And quite frankly, I don't see much of this these days in fundamentalist and/or evangelical Christianity, that place where Phil Robertson is coming from. These guys love hell, consigning people to it and talking about sex, but love God? Love your neighbor? Not so much.

So I say it's time to get to work on putting the "Christ" back in Christian. The fields are white already to harvest.

THE UNITED METHODISTS shot themselves in the foot again this week by defrocking the Rev. Frank Schaefer, pastor of a small congregation in central Pennsylvania who officiated at the marriage of his gay son back in 2007 in Massachusetts, where same-sex marriage was perfectly legal. Schaefer had been tried earlier by a denominational jury, found guilty and suspended --- offered the opportunity to repent. He didn't.

Something similar happened closer to home back in 1999 when Jimmy Creech, one of my favorite (former) United Methodist pastors, was defrocked for similar reasons in Nebraska.

Although gay people may join United Methodist congregations, providing they sit in the back pew, the denomination's Book of Discipline declares homosexuality "incompatible with Christian teaching," "Self-avowed, practicing homosexuals" may not be ordained, however, nor may United Methodist Churches host, or its preachers bless, same-sex unions.

United Methodists are caught between a rock and a hard place on this one. There are many welcoming and affirming United Methodist congregations. On the other hand, there are many that aren't. And somewhere in the middle rests the majority, where preachers and church councils cower in corners praying that no one brings the subject up.

On the one hand, you can't really blame church officials for upholding the law of the denomination. On the other, you can fault the denomination as a whole for ignoring the Gospel in pursuance of the law.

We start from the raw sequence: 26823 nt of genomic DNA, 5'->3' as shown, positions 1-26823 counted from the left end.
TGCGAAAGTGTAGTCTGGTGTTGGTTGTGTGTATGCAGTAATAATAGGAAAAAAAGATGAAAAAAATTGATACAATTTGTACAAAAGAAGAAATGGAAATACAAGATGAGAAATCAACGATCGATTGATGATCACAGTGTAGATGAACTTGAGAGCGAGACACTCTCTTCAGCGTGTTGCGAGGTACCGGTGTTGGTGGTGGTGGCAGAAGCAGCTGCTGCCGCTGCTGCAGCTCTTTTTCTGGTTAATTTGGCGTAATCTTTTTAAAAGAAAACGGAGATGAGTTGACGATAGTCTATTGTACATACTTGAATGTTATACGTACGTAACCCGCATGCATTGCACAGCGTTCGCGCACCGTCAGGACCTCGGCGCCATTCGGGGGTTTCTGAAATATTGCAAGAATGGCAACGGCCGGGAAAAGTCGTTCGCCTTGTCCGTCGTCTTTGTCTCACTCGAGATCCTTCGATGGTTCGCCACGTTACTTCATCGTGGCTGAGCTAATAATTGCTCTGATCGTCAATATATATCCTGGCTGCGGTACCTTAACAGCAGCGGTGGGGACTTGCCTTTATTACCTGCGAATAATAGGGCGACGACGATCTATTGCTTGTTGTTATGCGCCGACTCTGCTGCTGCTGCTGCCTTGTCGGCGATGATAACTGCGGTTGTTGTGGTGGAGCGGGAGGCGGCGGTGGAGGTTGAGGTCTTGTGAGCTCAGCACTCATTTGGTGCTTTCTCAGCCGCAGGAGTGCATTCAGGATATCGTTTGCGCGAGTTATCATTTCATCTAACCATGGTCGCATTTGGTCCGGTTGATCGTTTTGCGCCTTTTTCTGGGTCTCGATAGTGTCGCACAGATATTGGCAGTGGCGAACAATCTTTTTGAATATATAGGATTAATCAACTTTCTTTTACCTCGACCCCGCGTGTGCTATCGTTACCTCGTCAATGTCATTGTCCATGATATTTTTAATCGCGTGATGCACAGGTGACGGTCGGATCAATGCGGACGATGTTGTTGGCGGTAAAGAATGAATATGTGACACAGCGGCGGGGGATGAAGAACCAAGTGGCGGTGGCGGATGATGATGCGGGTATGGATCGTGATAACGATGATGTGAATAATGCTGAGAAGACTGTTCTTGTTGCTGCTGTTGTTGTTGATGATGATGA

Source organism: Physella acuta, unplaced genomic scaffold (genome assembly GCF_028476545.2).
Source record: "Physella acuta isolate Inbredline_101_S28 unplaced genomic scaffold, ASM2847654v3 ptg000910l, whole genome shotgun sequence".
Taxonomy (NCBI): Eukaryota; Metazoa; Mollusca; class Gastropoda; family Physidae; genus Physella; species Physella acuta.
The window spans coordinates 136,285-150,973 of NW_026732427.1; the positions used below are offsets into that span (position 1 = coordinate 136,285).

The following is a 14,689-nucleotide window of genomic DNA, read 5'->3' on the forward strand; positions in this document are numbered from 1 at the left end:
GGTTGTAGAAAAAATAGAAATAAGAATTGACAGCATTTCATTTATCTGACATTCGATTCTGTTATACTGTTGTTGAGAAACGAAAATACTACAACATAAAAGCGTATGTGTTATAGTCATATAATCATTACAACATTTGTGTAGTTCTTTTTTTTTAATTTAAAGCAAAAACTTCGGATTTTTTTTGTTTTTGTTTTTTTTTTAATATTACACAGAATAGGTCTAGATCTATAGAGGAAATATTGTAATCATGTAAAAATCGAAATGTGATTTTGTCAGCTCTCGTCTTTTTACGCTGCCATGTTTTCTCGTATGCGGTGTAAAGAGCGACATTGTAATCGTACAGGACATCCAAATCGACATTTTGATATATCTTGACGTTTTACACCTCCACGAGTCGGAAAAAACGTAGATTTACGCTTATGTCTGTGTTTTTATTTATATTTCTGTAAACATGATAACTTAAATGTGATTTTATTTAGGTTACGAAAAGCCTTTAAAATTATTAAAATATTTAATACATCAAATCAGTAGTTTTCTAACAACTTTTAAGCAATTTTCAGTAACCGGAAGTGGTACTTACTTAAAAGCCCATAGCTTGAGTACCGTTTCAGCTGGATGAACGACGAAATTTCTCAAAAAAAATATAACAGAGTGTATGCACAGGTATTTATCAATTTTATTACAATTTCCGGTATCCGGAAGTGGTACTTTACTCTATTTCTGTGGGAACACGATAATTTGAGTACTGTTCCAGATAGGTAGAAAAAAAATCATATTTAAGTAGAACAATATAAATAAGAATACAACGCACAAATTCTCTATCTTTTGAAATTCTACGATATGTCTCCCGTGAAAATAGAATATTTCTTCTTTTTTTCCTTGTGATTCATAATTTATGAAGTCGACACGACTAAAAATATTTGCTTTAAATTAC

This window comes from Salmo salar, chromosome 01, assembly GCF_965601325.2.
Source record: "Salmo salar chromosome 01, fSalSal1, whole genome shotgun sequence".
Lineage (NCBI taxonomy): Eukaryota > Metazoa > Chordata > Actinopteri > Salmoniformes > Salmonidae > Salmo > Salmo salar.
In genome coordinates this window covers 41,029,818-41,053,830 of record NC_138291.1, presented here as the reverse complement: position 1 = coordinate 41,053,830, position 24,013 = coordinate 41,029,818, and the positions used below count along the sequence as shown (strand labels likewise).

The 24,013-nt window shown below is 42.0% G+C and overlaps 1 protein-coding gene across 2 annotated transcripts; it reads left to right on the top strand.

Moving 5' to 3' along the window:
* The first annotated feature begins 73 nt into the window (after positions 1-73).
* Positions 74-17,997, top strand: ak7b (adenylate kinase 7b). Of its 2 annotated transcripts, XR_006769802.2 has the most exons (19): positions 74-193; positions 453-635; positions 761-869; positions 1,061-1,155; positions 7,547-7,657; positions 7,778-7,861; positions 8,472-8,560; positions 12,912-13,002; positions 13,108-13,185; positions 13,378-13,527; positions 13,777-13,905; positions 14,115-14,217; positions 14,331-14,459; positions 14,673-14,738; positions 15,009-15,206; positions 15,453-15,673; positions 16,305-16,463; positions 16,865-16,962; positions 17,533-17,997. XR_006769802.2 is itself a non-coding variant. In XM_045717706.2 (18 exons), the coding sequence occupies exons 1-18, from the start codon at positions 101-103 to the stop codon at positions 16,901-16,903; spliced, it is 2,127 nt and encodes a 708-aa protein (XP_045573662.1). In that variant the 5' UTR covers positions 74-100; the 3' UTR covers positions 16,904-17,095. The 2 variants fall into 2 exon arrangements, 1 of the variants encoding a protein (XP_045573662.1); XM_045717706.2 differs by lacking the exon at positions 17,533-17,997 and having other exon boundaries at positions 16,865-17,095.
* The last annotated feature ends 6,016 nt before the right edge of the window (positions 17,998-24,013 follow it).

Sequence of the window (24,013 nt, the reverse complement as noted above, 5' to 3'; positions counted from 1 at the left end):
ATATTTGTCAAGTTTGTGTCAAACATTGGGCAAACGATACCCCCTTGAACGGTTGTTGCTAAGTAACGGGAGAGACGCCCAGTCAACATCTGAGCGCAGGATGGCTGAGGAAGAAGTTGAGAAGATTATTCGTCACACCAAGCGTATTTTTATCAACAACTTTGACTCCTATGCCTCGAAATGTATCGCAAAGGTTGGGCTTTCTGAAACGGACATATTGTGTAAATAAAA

Although many United Methodists, perhaps a majority in the United States, would like to see the Book of Discipline defanged, Methodists worldwide, many from conservative developing nations, vote at General Conference, too. And when their votes are combined with those of conservative U.S. Methodists revision becomes unlikely.

And if the Book of Discipline were revised, chances are splits far more dramatic than those that already have occurred in the Episcopal, Evangelical Lutheran Church in America and Presbyterian Church U.S.A. would occur.

Good luck on this one.

HOW ABOUT THAT POPE FRANCIS? You've got to like the guy for toning down the rhetoric from the Vatican and shifting the spoken emphasis to areas like feeding the hungry and comforting the afflicted.

There was, however, considerable debate in the gay community when one of our influential magazines, The Advocate, canonized him "Person of the Year."

That seems overly optimistic to me, more aspirational than factual. Nothing has changed, after all, within the Roman church. Gay people sit in the back pew there, too, along with women. It remains to be seen if there will be changes in substance to reflect the shift in rhetoric.

If I were shopping for a religious type to declare "person of the year," I'd have opted for that Methodist guy, Frank Schaefer, who chose family rather than denominational values when supporting his son, then stood firmly on his principles.


Anonymous said...

According to the study notes in my NIV Bible, in the era of I Corinthians 11:14 many cultures considered long hair appropriate and masculine for men. In the culture of Corinth it was considered a sign of male prostitution or pagan temples and women with short hair were considered prostitutes. I'm not sure just how your quoting this verse, and your less than complimentary remarks about the Bible, Christianity in general and more specifically the Methodist Church puts "Christ back in Christian."

Katherine Bertram said...

Back in the early 90s, right after Philadelphia came out, the Methodist Minister in Thornton gave a sermon on being welcoming and accepting of homosexuals. He barely stepped away from the pulpit before they transferred him toa different church. It was one of my first steps toward becoming an atheist.